When I first started ministering to teens who struggle with same-sex attraction, I met "Josh." Of the categories of people we worked with, Josh fell into the "never acted out" one. He was a good kid who loved Jesus, he served at his church and sang in the youth worship band. To this day he'll describe me as one of his mentors, but honestly I've always hoped to emulate his gentle spirit and genuine affection for God and other people. Secretly, though, during his adolescence Josh suffered with attractions he neither chose nor wanted. He also did not obey them, but he struggled with this problem in secret in most arenas of his life, including the church where he attended and served. I thought that stunk. In fact, I was pretty ticked that Josh even had to be a part of my little group over at the Exodus ministry where I volunteered. Not that he wasn't a good guy to have around — always has been — but all he needed was a safe place to be transparent and find acceptance and support. It saddened me that he felt his church couldn't offer that. Knowing that a real community was what he needed, and not a special ministry group, I often encouraged him to open up to someone in his life that he felt was safe. Maybe just the youth pastor to start. When Josh finally did tell his youth pastor about his secret struggle, things drastically changed for him. He wasn't allowed to be in student leadership anymore, or participate in the worship band. For some reason, the youth pastor felt it necessary to enact almost every level of church discipline on Josh, despite that he wasn't in rebellion and didn't want to be. Worst of all, he added insult to injury by asking Josh to refrain from any contact with children on church premises. Normally, encouraging a struggling youth to tell their pastor is great advice — of course that's dependent on the youth pastor not being ignorant or a true homophobe. Seriously, I was pretty angry. Josh for his part handled it better than I would have. Knowing me (and especially me as a teenager), I'd have taken hypocritical rejection like that as a free pass to the deep end of bitter self-indulgence, at least for a week or two. Josh didn't. The discouraging effect was evident, though. It's one that most Christians with same-sex attraction — or any of a host of less-acceptable struggles — receive from the attitudes of their local churches: that we ought not be like this — not us Christians. And if we are, well, we'd better find a way to fix it on our own. National Level A few weeks ago, the Christian community was stunned to hear Ray Boltz, one of our longest-celebrated musical artists, announce that he is gay. Not only were we shocked to learn that he had carried the same-sex struggles with him secretly all the years we enjoyed his music, but even more so that he has now chosen to embrace a homosexual identity in defiance of Scripture's clear teaching. This announcement brings a disappointing end to a worldwide ministry in many people's eyes, and just as importantly it has brought an end to his marriage covenant. I remember listening to Ray's music as a little kid. His album Thank You was one of the few that made up the soundtrack of my sheltered Christian bubble. The title track on that record paints a vivid picture of saved souls in Heaven greeting the faithful servant whose deeds helped them to get there. I remember listening to it and having, probably for the first time in my life, something like an eternal perspective. Ray's ministry transcends mere chart-topping, of course. There many other tracks just as memorable as Thank You; furthermore he has dedicated many years of service and giving to charitable ministries that save lives all over the world. As saddened as I am to hear this recent news, I can imagine how much more acutely many others feel the pain. But the Christian community's collective disappointment isn't the only feeling I can sympathize with. I can sympathize with my friend Josh, and in a small way with Ray himself. Josh and I have both experienced the shame and loneliness of dealing with a struggle that you know is reviled by your community of Believers, of knowing that its disclosure could mean the end of friendships and partnerships within the Body — as it did for Josh. I can imagine how that loneliness must have been compounded for an internationally-celebrated Christian recording artist whose career hung by a thread of image perception. Add to that the years of relentless performances, taxing ministry, and personal striving to connect with God all in spite of a struggle that haunts the deepest connections in your life. So, as much as I sympathize with a Church that grieves the lost perception of a cultural hero, I sympathize all the more with a man who has been forced to struggle in secret for decades by the very community he served. In one of his initial statements concerning his "coming out," Ray mentioned trying to overcome his same-sex struggle by reading books on the issue. Books — that's all he felt he had. I know there are many other people the world over who only have that much to turn to, at least for now. Exodus hears from people every day asking for help that we are simply too small to provide. And that's just the people who struggle with this unpopular issue. Would this be true if the Church were what Jesus intended it to be? Are people perceived to be of "ill repute" and sinful reputation drawn to us the way they were drawn to Him? Do we show them His grace and compassion that was so radical and unwavering that He was able, in the midst of it, to call out their sin and transform their hearts? Or do we shoot our wounded? Appearance of Evil Since coming to a national level of ministry, I've encountered a few pastors and administrators who propagate this attitude; they believe real Christians shouldn't have to deal with issues like that. There are many others who don't; they really want to address the tough issues, they want to be transparent and offer support to those who are in trouble. But they still won't — because of how it might look. Specifically, because of how it might look to the people who give the most money. I think the sad reality is that the Church is, in many ways, still grappling with the fact that we'll always be human. I think we're starting to get more comfortable with the fact that your average Joe and Susie Christian can still be tempted by "classic" lust and drunkenness and greed; but we remain hesitant to accept the mortality of our pastors and Christian "celebrities." Why do we do that? Why do we subject those over us to this impossible altogether-Christian image? I think there's a dumb kind of hope in it. Christians who must face their same-sex attractions almost always share that instinctual desire for the struggle to just go away. So for a long time we hold out hope that there's some special plateau that you can get to through therapy or prayer or whatever you mean by "deliverance" where it'll be as if our problems never happened. The more I've gotten to know the rest of the Body of Christ, the more I've seen that a lot of us cling desperately to the same idea, no matter what thorn twists in our flesh. And we want our leaders and icons to exemplify that — to be the ones that "made it." Then when they finally reveal to us that they are not, we condemn them, we cancel their legacies out, we pretend they were never the real thing. Can I just say, as someone who works in full-time ministry, and knows people who have been doing it much longer, that this is all crap? There is no magic bridge you cross or mystic fog you walk through that transforms this life into some ethereal existence. Being in ministry is not like working full-time with Jesus as your boss. I do not bask in His loving glow from nine to five, ensconced in signs and wonders. God has done (and is doing) an amazing transforming work in my life. Just because not everything is resolved doesn't mean nothing ever changes. God isn't making me into a man who never knew what homosexuality is like, but He is teaching me and reshaping me into a man beyond those struggles. I'm still a man, though; a man who needs a God of grace and a community infused with His Spirit in order to keep going. And you know what? That's a good life. Lead by Example Today Josh has found a community of Believers where his struggle with same-sex attraction just isn't a big deal. You know why? Because they expected him to struggle with something, anyway. They also know that his temptations and limitations don't define who he is — not when he's waking up each day with God's endless possibilities on his plate. Ray Boltz has also finally found a community where he feels at peace. I'm not going to say it's real peace — but it's at least the inevitable relief that comes from giving up a years-long conflict. It's still saddening to learn that anyone has chosen a path contrary to what Christ has saved us for. It's worse to know that one of the engines of their rebellion has been our unwillingness to be the safe and Christ-like community they needed in their darkest moments. We all want those brothers and sisters to come to their senses and repent. That's their choice, though; we can tell them the truth but we can't change their hearts or minds. But maybe we can at least show them what it looks like. Repenting from our addiction to the "all together" image isn't about wallowing in our humanness — it's about accepting and loving ourselves in spite of it, and giving our people room to grow. If we turned from our judgmental attitudes, we might just get to know our friends and neighbors for who they really are — and who they are becoming. If we were all transparent and owned our need for the Cross, then we could all transform together. So let's pray for repentance — for ourselves first.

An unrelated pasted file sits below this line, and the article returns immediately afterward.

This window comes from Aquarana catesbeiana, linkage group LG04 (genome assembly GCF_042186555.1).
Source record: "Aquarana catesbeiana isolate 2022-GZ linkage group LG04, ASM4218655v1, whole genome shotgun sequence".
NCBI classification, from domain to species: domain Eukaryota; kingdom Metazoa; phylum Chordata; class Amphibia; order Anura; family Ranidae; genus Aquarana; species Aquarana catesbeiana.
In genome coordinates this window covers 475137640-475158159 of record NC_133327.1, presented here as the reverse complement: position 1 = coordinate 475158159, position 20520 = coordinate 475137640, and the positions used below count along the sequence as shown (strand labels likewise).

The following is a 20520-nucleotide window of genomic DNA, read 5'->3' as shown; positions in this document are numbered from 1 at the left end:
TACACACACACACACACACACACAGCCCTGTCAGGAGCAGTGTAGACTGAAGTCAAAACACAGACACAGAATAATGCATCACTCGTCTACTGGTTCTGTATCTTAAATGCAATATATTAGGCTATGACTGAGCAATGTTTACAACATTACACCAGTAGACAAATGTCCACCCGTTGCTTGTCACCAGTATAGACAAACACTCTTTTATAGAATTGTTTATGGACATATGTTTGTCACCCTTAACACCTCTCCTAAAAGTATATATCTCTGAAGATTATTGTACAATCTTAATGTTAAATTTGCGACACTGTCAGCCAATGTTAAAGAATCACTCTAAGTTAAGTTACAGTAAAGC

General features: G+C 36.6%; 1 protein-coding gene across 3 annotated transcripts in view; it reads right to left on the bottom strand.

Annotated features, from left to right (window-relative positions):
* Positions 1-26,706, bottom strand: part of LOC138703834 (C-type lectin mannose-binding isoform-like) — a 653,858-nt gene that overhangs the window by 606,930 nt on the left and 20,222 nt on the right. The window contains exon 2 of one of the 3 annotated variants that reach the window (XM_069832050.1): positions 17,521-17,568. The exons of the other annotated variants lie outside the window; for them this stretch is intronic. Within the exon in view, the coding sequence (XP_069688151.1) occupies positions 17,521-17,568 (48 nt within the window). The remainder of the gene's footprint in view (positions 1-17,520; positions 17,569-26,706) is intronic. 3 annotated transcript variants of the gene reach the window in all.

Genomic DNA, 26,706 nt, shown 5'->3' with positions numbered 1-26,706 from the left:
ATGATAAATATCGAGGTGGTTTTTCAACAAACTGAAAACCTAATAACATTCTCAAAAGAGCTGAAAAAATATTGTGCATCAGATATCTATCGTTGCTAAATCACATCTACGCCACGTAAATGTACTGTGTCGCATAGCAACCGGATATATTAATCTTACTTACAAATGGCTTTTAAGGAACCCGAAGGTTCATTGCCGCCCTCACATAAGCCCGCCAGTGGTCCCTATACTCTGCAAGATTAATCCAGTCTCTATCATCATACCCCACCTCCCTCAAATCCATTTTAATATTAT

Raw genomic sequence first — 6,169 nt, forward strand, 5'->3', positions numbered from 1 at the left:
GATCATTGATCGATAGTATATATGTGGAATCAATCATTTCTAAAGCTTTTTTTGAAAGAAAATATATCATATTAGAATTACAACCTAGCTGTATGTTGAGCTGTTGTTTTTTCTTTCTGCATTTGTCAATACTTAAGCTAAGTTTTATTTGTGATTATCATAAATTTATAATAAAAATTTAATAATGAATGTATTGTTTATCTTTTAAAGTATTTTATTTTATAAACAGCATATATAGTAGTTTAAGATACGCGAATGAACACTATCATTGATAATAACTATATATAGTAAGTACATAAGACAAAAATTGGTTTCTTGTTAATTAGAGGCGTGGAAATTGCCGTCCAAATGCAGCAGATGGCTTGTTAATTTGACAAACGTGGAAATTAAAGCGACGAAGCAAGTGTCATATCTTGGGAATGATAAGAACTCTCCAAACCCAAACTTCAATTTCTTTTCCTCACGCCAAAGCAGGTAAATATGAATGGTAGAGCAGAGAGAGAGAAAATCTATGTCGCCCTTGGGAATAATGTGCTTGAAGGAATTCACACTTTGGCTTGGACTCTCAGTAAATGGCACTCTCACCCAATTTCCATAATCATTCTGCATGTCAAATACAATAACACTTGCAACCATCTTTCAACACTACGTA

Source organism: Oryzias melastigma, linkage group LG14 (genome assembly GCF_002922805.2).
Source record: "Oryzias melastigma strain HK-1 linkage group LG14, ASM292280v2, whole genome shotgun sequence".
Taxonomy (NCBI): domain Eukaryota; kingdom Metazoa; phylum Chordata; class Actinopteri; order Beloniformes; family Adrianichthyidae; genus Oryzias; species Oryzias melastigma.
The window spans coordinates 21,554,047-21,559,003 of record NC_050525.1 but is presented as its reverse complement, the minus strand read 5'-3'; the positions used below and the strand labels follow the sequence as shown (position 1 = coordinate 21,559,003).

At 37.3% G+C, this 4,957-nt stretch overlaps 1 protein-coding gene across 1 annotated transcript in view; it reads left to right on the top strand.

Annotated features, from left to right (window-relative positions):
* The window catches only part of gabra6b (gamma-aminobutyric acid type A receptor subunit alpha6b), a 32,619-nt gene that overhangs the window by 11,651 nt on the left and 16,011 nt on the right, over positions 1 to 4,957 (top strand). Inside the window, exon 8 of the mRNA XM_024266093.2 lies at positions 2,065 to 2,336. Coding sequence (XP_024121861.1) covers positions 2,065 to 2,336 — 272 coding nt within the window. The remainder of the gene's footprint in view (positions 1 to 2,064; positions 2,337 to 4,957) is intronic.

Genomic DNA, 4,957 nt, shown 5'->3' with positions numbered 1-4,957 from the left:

Copyright 2008 Mike Ensley. All rights reserved. International copyright secured. This article was published on Boundless.org on December 12, 2008.